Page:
The first atomic bomb destroyed Hiroshima. About 80 percent of Hiroshima residents belong to a form of Buddhism that worships Amida Buddha. Amida is the Buddha of Infinite Light and Infinite Life. Amida Buddha is not the creator of the world or of life, thus the task of explaining tragedy in light of religious faith is different for these Buddhists. Amida Buddha does not control events, but is ever-present in all things and through wisdom and compassion offers salvation in the Pure Land.
There is no clear voice in Japan to interpret the tragedy of the atomic bombing from a Buddhist perspective. Perhaps this is because of the complicity among a number of Buddhist organizations and Japan’s war effort in the years leading up to World War II. Japan’s military government acquired the cooperation of several Buddhist leaders and utilized Buddhist teachings to support and justify its wartime aggression.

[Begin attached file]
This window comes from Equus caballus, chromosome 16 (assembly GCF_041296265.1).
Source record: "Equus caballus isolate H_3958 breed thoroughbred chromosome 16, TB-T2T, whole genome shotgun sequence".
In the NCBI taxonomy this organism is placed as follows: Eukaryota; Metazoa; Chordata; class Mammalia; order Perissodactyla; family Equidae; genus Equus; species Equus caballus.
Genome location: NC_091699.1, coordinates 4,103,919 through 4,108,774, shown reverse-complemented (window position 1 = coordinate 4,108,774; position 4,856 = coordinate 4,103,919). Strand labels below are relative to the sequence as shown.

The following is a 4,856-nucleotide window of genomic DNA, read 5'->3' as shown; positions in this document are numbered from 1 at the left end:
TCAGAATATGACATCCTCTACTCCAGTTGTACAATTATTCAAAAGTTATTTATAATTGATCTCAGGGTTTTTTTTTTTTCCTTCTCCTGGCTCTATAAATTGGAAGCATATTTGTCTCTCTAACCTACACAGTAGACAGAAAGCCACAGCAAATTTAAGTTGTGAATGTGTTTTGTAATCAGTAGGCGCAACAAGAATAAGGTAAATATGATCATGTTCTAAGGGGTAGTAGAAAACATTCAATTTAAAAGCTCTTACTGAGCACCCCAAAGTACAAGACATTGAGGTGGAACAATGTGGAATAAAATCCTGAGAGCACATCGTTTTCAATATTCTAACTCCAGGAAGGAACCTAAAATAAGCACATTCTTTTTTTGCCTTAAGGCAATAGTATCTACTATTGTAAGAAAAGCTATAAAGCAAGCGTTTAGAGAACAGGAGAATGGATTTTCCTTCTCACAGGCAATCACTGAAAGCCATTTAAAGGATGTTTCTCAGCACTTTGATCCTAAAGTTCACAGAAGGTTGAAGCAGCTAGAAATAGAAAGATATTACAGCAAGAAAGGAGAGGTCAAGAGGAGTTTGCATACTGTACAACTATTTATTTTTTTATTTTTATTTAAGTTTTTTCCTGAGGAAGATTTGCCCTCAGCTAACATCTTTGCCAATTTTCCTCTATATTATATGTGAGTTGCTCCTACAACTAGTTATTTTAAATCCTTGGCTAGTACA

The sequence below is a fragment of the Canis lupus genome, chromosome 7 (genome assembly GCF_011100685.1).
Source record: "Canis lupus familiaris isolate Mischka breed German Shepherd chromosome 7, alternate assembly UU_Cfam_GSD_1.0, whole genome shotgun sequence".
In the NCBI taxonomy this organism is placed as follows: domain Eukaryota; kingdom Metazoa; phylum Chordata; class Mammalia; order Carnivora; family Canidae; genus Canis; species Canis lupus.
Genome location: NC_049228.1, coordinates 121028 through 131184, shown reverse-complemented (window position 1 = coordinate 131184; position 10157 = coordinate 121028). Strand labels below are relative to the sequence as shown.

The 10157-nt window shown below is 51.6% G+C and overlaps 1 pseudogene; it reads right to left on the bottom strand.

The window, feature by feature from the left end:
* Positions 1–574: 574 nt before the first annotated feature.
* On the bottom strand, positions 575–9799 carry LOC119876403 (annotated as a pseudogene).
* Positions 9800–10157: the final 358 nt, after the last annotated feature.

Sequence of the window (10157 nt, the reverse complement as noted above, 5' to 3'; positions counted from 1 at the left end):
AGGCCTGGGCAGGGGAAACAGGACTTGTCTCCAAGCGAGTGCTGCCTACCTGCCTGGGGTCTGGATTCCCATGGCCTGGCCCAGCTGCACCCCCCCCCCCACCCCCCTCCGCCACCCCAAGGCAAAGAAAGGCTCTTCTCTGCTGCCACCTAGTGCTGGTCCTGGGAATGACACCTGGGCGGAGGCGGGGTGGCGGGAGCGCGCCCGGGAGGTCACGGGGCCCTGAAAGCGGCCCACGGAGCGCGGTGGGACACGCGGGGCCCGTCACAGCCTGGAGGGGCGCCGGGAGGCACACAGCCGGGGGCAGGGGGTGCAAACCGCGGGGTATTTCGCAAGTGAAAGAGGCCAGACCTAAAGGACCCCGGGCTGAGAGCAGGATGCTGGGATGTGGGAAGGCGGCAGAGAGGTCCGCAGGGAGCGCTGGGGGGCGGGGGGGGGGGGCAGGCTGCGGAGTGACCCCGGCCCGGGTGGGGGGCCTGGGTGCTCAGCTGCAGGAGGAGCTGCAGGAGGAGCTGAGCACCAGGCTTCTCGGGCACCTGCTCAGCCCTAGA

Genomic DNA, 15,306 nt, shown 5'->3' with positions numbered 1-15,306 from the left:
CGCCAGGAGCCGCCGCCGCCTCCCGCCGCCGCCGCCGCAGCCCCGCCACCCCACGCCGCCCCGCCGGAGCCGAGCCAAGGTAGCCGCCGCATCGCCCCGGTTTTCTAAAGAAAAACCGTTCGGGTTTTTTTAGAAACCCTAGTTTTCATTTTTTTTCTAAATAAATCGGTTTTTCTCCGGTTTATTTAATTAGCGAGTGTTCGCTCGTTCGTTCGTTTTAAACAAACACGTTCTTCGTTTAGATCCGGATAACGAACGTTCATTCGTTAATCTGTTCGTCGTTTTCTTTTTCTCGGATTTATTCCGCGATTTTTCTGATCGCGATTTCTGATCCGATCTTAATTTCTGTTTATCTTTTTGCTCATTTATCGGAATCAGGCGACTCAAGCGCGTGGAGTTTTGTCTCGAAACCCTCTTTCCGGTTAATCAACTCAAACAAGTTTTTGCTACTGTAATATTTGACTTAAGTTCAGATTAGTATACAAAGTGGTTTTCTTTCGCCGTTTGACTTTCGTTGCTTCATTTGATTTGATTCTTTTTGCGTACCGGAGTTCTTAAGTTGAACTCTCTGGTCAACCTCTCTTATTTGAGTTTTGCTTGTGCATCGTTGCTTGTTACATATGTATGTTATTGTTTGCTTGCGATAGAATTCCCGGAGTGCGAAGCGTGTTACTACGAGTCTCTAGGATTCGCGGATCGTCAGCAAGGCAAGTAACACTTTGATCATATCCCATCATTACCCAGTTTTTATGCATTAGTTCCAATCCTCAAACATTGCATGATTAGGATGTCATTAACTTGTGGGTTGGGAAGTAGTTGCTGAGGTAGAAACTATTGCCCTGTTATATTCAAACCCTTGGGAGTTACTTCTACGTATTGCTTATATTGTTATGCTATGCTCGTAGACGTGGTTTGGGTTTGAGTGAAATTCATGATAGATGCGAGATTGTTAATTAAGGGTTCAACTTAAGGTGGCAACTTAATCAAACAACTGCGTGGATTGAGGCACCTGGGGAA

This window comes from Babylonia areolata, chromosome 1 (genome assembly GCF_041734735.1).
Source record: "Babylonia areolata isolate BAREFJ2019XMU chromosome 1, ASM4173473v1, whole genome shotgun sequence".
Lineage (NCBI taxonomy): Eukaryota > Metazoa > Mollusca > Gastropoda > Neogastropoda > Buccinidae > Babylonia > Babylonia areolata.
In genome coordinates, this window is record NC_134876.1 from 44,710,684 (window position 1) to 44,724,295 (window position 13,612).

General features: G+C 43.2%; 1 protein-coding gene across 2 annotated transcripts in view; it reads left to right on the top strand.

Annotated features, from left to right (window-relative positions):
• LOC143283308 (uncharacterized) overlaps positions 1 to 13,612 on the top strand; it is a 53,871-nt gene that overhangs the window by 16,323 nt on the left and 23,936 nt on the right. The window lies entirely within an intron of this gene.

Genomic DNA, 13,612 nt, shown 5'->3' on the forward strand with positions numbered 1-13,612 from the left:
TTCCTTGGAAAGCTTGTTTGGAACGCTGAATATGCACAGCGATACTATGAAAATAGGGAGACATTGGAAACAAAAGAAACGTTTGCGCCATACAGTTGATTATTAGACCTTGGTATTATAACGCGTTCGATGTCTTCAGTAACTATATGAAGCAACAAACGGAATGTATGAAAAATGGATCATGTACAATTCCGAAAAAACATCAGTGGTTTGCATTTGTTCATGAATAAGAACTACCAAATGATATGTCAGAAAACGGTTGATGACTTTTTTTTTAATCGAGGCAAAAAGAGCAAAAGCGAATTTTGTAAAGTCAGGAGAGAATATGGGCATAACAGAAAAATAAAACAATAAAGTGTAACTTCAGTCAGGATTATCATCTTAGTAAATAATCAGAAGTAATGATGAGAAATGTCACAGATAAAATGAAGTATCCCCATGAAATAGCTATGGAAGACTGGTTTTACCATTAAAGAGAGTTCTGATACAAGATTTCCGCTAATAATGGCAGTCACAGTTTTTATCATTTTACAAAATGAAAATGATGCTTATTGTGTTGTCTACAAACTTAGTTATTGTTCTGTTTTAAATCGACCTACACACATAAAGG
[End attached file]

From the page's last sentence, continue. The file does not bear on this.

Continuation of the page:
In short, Buddhism was an ally of the Japanese military aggression that resulted in the atomic bombs.
The tragedy of Hiroshima can be traced to the moral failings of humanity, including those of Japanese Buddhist leaders during the war years. Despite this, followers of Amida Buddha believe the compassion of this Buddha extends beyond right and wrong, victim and perpetrator, and embraces all.